Upstaza given marketing authorisation for AADC deficiency by MHRA
Aromatic L-amino acid decarboxylase (AADC) deficiency is a rare genetic disorder that is often fatal. It can cause severe disabilities and suffering for the first few months of a patient’s life, and impacts all aspects of life: physical, mental and behavioural. Children with the disorder also often experience seizures, frequent vomiting, behavioural problems and difficulty sleeping.
Upstaza (eladocagene exuparvovec) has been granted authorisation by the Medicines and Healthcare Products Regulatory Agency (MHRA). It is the first and only approved disease-modifying treatment for AADC deficiency, as well as the first marketed gene therapy to be infused directly into the brain.
PTC Therapeutics’ Upstaza is a one-time gene replacement therapy to treat patients aged 18 months and older with a clinical, molecular and genetically confirmed case of AADC deficiency. The gene therapy intends to correct the underlying genetic defect, through the delivery of a functioning DDC gene directly into the brain, increasing the AADC enzyme, and restoring the production of dopamine.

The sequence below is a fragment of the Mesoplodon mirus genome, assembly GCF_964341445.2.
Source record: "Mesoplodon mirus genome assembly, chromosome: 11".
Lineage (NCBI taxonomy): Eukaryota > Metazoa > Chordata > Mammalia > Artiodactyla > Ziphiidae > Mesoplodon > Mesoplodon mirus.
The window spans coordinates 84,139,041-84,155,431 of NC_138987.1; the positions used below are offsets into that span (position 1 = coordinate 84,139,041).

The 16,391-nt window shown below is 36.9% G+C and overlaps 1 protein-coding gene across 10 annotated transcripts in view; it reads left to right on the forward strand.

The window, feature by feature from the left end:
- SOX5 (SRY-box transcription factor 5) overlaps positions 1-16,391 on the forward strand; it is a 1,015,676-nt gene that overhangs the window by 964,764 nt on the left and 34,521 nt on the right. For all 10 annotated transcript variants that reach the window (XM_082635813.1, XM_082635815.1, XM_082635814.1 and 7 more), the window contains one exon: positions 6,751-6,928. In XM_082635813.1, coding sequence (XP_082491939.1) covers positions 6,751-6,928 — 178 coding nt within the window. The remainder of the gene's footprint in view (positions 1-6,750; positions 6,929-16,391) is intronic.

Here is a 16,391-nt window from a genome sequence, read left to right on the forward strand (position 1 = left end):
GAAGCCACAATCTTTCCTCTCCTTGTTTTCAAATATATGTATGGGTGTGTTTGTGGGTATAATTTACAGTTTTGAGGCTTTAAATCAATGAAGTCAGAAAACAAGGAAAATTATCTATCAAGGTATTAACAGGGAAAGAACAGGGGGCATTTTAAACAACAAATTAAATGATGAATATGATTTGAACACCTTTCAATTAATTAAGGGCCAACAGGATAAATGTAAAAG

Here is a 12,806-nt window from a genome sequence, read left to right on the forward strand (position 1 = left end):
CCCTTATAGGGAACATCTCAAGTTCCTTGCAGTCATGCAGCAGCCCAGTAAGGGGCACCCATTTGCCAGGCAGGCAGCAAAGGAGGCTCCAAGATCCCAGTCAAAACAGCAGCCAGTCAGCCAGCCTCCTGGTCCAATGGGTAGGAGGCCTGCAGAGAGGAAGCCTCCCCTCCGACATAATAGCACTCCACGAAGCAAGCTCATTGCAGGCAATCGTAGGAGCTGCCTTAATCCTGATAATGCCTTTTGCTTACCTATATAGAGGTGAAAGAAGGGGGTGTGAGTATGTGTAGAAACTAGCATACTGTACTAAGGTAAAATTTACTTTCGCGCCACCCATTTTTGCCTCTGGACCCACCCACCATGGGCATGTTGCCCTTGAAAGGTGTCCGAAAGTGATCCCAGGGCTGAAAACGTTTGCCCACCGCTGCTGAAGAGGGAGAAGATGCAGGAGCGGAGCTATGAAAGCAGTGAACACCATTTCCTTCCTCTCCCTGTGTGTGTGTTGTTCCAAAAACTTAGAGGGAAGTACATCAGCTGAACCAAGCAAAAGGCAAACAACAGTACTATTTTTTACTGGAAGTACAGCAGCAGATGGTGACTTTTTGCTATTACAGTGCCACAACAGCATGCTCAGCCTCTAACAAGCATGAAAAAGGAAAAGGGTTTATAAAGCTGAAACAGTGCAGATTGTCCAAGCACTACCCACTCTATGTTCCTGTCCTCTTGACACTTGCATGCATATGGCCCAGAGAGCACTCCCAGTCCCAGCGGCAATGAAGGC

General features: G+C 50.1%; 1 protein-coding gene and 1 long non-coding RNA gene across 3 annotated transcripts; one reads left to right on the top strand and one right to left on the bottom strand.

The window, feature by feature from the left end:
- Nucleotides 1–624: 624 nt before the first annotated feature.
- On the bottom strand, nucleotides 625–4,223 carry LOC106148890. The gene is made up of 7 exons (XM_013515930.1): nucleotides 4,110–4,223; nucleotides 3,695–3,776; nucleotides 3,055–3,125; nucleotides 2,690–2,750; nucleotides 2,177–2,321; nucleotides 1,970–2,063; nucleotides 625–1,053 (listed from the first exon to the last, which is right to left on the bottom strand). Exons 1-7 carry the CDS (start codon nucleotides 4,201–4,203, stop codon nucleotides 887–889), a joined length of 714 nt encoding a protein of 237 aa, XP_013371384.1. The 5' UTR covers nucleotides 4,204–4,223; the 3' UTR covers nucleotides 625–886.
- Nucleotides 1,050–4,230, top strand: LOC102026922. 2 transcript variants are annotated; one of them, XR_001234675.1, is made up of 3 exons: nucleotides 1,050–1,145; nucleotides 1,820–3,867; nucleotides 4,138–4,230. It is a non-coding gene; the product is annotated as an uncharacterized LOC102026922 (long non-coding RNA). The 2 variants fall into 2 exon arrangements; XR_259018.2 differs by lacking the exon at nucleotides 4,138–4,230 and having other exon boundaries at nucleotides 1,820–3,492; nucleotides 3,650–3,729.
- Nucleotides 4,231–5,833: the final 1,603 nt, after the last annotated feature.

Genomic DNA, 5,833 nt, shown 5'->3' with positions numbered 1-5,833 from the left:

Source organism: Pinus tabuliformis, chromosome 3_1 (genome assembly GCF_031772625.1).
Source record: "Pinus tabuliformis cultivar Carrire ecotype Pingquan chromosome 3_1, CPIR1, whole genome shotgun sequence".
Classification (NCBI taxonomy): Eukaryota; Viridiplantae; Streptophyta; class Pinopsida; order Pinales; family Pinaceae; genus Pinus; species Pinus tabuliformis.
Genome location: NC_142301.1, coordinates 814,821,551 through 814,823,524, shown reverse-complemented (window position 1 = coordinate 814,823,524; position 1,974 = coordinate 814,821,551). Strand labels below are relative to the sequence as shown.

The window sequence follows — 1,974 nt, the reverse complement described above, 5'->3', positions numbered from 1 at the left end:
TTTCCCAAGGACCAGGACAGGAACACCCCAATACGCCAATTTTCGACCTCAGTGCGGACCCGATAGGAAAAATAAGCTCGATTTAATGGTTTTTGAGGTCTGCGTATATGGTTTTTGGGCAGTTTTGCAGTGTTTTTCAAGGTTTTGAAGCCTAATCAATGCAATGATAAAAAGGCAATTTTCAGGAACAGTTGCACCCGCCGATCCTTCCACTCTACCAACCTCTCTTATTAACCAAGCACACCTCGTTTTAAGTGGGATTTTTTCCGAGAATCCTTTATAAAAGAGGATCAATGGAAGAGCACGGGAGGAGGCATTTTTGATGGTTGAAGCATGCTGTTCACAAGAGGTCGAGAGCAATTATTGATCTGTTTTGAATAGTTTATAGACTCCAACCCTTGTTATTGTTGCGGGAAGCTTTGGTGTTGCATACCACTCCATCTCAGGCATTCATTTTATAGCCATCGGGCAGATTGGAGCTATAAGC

Stuart W Peltz, PhD, CEO of PTC Therapeutics, commented: “We are thrilled with the MHRA’s rapid authorisation of Upstaza. Patients in the UK with AADC deficiency are one step closer to having access to a much-needed disease modifying therapy. This is another milestone towards our commitment to advance innovative treatments and improve outcomes for people living with rare diseases.”
Kirsty Hoyle, CEO of Metabolic Support UK, added: “The approval of an AADC deficiency gene therapy in the UK will provide the opportunity to transform the prognosis for those born and living with the disease, and we are hopeful for access in the coming months. Without treatment, most children with AADC deficiency will have difficulty with their development and many of the symptoms can be distressing and life-threatening. The impact on those living with AADC and their communities is significant, with children facing frequent hospitalisations, emergency visits and requiring a multidisciplinary team of highly trained specialists.”